Question 3. Could this misbehavior be an underlying result of the student's disability?

Some disruptive behavior may be a result of the student's disability (e.g., emotional/behavioral disorders). Meanwhile, other behavior may result from deliberate actions taken by the student to cause classroom disruption. Determining the underlying cause of a student's disruptive behavior involves a careful analysis of the behavior, as follows:

  • Try to clarify what kinds of behavior are causing concern.
  • Specify what is wrong with that behavior.
  • Decide what action should be taken to address the behavior. -Specify what behavior you desire from the student.
  • Implement a plan to correct conditions, variables, or circumstances that contribute to the problem behavior (Charles, 1996).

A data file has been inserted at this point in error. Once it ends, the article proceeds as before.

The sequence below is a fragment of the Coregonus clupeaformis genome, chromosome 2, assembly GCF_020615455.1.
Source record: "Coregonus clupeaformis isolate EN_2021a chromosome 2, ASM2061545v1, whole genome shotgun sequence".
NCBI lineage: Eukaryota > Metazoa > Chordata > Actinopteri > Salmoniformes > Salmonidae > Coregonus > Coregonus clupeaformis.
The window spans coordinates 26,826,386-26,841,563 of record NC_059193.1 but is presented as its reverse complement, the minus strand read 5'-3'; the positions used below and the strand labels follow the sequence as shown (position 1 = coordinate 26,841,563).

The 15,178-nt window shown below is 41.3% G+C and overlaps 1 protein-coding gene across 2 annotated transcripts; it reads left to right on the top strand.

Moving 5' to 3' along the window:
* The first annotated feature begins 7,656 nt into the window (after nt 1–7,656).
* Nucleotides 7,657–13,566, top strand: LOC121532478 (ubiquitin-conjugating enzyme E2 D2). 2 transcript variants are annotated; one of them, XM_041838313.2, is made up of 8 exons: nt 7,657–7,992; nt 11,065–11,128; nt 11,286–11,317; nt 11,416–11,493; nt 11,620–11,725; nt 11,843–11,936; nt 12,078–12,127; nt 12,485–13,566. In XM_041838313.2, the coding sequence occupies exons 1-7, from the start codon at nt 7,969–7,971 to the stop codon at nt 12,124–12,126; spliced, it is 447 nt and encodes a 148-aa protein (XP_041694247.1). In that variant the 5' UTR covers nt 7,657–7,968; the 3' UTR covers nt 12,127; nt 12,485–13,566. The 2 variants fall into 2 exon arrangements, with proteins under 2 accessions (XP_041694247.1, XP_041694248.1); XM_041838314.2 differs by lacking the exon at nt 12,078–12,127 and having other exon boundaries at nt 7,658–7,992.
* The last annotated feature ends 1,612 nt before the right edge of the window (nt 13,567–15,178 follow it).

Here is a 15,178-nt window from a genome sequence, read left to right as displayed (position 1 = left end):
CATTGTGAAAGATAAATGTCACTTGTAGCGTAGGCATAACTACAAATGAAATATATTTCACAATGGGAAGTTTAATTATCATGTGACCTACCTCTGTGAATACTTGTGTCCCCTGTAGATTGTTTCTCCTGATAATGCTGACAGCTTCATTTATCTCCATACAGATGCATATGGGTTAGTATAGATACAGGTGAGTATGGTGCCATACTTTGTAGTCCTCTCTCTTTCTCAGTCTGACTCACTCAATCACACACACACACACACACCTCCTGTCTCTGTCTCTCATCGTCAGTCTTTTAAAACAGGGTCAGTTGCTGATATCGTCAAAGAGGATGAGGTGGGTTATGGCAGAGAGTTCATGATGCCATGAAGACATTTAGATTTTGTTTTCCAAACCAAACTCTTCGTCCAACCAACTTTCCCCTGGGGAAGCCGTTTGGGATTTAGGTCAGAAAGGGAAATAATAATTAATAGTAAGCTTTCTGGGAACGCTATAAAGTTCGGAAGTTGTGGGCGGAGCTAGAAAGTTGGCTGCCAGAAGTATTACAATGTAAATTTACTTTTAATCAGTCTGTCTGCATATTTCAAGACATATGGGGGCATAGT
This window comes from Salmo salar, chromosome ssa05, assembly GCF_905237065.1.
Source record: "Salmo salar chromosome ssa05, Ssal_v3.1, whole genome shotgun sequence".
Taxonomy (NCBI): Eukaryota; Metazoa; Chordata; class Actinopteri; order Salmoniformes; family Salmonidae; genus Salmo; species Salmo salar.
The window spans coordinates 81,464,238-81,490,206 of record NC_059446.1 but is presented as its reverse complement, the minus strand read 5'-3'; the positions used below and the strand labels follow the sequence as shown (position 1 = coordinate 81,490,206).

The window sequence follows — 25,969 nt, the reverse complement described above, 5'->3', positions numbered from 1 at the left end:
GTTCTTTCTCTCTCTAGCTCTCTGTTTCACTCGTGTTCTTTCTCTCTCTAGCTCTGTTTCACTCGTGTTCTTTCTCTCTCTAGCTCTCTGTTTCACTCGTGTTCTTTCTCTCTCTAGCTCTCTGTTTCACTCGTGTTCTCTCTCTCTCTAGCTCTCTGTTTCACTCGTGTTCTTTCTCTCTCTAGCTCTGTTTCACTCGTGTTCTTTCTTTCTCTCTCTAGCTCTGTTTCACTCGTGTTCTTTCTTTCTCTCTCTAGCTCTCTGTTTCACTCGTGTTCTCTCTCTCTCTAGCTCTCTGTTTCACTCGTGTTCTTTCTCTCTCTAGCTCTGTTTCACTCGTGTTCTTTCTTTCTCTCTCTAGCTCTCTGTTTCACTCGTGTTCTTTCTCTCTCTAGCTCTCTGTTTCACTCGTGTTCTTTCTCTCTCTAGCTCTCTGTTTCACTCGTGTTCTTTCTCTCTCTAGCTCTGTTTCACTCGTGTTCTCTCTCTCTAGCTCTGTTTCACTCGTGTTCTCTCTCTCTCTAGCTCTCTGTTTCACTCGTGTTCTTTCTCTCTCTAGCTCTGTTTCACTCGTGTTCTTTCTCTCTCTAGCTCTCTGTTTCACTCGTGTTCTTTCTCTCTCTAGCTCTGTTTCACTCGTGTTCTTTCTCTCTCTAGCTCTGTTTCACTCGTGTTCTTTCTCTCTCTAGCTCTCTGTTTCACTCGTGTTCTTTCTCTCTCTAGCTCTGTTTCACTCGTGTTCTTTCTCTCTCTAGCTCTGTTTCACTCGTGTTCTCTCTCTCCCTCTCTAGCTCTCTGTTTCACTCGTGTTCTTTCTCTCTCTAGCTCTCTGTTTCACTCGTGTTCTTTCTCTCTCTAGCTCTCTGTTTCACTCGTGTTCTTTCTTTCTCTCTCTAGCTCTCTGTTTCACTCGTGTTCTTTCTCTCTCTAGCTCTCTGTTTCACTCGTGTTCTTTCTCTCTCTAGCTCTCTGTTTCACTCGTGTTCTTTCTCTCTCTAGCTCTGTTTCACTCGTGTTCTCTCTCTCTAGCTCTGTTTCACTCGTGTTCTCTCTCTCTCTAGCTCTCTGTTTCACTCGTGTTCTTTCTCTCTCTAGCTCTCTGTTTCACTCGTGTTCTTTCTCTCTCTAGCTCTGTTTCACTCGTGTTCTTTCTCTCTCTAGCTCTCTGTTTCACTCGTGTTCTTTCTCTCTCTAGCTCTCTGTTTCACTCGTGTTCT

You should analyze the disruptive behavior and render a professional judgment as to its cause. Redl and Wattenberg (cited in Charles, 1996) suggested that teachers employ a procedure of "diagnostic thinking" when faced with incidents of student misbehavior. These procedures include forming a first hunch, gathering facts, exploring hidden factors, taking action, and remaining flexible. While such a task is not easy, having a knowledge base of the general characteristics (e.g., academic, behavioral, social/emotional, learning, physical) of students with disabilities and the associated etiologies (causes) can be helpful.
Question 4. Could this misbehavior be a result of other factors?